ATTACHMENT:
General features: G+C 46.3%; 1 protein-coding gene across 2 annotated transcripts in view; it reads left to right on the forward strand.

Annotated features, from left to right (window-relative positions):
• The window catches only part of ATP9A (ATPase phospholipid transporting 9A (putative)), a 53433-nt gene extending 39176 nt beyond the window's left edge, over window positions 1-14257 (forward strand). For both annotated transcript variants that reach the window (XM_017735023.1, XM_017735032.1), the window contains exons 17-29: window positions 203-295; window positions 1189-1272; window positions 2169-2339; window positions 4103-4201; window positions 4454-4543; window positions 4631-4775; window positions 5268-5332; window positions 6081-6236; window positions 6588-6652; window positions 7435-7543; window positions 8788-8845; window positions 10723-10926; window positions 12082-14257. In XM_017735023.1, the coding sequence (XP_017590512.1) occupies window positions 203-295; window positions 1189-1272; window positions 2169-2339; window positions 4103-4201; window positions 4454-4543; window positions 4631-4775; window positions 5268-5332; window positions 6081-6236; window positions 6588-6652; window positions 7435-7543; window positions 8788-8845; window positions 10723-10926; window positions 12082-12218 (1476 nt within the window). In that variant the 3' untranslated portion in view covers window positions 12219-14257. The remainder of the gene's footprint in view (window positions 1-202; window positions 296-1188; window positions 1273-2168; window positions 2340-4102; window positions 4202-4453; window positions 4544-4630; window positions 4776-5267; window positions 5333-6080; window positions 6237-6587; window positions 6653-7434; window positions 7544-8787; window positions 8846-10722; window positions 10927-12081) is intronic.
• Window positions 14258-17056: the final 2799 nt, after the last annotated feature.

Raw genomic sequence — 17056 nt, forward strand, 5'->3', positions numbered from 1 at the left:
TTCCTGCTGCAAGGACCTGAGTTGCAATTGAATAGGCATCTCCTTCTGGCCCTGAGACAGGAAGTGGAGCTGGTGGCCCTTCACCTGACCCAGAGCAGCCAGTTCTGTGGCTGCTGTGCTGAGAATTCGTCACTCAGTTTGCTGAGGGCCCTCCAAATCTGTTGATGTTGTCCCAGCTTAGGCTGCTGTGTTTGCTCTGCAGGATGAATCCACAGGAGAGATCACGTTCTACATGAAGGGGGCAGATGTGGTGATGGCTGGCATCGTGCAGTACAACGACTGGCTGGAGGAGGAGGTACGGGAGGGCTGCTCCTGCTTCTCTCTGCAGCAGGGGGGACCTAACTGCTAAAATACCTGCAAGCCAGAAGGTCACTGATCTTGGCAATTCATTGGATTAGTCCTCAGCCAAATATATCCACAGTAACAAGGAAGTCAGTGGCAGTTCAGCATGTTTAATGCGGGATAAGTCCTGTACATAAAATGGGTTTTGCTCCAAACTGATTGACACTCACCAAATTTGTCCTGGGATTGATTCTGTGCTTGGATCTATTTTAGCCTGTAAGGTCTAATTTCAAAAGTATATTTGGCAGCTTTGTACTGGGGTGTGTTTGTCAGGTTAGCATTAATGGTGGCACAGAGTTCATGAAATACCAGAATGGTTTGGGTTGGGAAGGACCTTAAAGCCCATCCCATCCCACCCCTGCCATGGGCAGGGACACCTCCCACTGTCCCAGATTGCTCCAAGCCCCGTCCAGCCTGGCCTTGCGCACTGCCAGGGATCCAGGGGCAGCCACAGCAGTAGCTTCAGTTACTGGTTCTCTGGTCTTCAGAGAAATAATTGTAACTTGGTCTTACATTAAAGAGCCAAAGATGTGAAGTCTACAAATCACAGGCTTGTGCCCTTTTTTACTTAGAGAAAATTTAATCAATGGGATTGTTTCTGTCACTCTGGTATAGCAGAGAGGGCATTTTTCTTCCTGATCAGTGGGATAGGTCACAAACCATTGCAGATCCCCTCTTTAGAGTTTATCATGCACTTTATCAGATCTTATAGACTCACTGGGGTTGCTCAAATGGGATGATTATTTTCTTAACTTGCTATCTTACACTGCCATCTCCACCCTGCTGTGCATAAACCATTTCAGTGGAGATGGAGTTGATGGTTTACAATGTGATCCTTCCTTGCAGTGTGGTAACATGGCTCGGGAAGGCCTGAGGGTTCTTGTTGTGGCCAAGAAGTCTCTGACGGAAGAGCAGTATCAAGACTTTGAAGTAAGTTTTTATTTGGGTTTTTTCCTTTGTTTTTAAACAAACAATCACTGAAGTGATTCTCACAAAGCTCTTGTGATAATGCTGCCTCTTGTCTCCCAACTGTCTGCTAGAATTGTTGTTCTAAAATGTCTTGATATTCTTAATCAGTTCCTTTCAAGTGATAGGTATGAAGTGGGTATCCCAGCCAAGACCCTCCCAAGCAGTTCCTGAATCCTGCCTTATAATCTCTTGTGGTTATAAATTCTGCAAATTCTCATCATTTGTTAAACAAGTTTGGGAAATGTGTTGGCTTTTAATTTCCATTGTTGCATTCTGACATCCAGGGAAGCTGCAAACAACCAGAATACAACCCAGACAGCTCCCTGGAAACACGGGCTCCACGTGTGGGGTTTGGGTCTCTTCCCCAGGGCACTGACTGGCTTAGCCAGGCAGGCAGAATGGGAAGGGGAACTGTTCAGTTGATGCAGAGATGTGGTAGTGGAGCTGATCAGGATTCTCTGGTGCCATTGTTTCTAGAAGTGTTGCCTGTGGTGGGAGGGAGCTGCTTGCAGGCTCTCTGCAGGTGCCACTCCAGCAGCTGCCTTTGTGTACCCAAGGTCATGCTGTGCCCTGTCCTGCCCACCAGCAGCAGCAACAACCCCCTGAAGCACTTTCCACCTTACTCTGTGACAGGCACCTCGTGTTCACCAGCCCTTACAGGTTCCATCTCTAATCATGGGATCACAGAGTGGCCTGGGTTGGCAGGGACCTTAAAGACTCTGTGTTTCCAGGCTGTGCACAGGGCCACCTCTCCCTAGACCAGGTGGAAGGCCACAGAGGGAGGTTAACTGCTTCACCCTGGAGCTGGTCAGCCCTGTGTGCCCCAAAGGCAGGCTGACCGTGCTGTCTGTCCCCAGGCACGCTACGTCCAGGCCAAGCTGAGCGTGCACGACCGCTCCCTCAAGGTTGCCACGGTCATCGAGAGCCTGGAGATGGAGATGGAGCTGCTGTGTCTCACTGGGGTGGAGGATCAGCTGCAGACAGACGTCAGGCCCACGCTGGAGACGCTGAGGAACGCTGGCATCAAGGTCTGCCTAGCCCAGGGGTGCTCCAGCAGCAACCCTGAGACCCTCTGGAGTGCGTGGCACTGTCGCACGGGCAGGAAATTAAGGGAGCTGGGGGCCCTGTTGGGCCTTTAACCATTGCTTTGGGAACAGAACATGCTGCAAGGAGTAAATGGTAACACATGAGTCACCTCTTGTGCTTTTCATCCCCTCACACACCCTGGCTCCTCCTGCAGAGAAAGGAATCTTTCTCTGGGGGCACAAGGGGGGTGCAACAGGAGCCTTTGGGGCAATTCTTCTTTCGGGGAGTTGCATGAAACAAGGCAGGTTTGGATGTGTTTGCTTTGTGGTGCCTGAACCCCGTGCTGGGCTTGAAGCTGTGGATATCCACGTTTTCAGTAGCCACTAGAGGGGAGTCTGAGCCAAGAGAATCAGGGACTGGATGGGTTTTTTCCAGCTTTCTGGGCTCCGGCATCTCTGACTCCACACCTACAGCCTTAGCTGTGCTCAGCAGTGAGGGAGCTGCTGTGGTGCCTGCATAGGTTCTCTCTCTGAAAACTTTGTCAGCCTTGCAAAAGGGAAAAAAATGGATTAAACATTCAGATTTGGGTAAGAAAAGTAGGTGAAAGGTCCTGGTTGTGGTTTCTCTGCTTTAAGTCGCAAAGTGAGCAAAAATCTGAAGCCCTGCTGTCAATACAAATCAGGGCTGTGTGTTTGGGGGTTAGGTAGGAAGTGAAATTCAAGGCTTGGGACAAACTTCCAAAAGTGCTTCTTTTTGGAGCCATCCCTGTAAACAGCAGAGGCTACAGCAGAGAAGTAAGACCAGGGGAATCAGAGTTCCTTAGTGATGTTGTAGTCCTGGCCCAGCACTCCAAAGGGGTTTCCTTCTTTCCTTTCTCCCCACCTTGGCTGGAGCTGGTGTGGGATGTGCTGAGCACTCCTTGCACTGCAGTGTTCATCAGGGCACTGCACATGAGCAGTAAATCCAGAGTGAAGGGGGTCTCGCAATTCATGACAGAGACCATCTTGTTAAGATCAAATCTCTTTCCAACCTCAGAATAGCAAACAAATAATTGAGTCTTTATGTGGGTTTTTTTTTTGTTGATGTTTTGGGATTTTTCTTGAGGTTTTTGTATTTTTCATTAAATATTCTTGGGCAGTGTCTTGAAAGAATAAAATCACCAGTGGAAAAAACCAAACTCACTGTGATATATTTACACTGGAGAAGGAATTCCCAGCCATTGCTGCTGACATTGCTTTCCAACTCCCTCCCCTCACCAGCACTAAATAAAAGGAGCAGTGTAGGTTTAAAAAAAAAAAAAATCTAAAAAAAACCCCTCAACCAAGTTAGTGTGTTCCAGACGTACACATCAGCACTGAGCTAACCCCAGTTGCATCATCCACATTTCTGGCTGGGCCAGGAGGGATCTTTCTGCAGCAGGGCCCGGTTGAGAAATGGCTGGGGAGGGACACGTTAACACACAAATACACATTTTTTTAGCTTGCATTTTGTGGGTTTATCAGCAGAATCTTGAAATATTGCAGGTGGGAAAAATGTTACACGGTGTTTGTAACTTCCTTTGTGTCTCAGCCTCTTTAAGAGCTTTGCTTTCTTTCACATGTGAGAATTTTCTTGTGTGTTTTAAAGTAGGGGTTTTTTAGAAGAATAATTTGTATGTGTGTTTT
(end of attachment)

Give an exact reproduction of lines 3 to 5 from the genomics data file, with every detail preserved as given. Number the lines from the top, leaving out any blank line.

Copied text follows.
• The window catches only part of ATP9A (ATPase phospholipid transporting 9A (putative)), a 53433-nt gene extending 39176 nt beyond the window's left edge, over window positions 1-14257 (forward strand). For both annotated transcript variants that reach the window (XM_017735023.1, XM_017735032.1), the window contains exons 17-29: window positions 203-295; window positions 1189-1272; window positions 2169-2339; window positions 4103-4201; window positions 4454-4543; window positions 4631-4775; window positions 5268-5332; window positions 6081-6236; window positions 6588-6652; window positions 7435-7543; window positions 8788-8845; window positions 10723-10926; window positions 12082-14257. In XM_017735023.1, the coding sequence (XP_017590512.1) occupies window positions 203-295; window positions 1189-1272; window positions 2169-2339; window positions 4103-4201; window positions 4454-4543; window positions 4631-4775; window positions 5268-5332; window positions 6081-6236; window positions 6588-6652; window positions 7435-7543; window positions 8788-8845; window positions 10723-10926; window positions 12082-12218 (1476 nt within the window). In that variant the 3' untranslated portion in view covers window positions 12219-14257. The remainder of the gene's footprint in view (window positions 1-202; window positions 296-1188; window positions 1273-2168; window positions 2340-4102; window positions 4202-4453; window positions 4544-4630; window positions 4776-5267; window positions 5333-6080; window positions 6237-6587; window positions 6653-7434; window positions 7544-8787; window positions 8846-10722; window positions 10927-12081) is intronic.
• Window positions 14258-17056: the final 2799 nt, after the last annotated feature.

Raw genomic sequence — 17056 nt, forward strand, 5'->3', positions numbered from 1 at the left: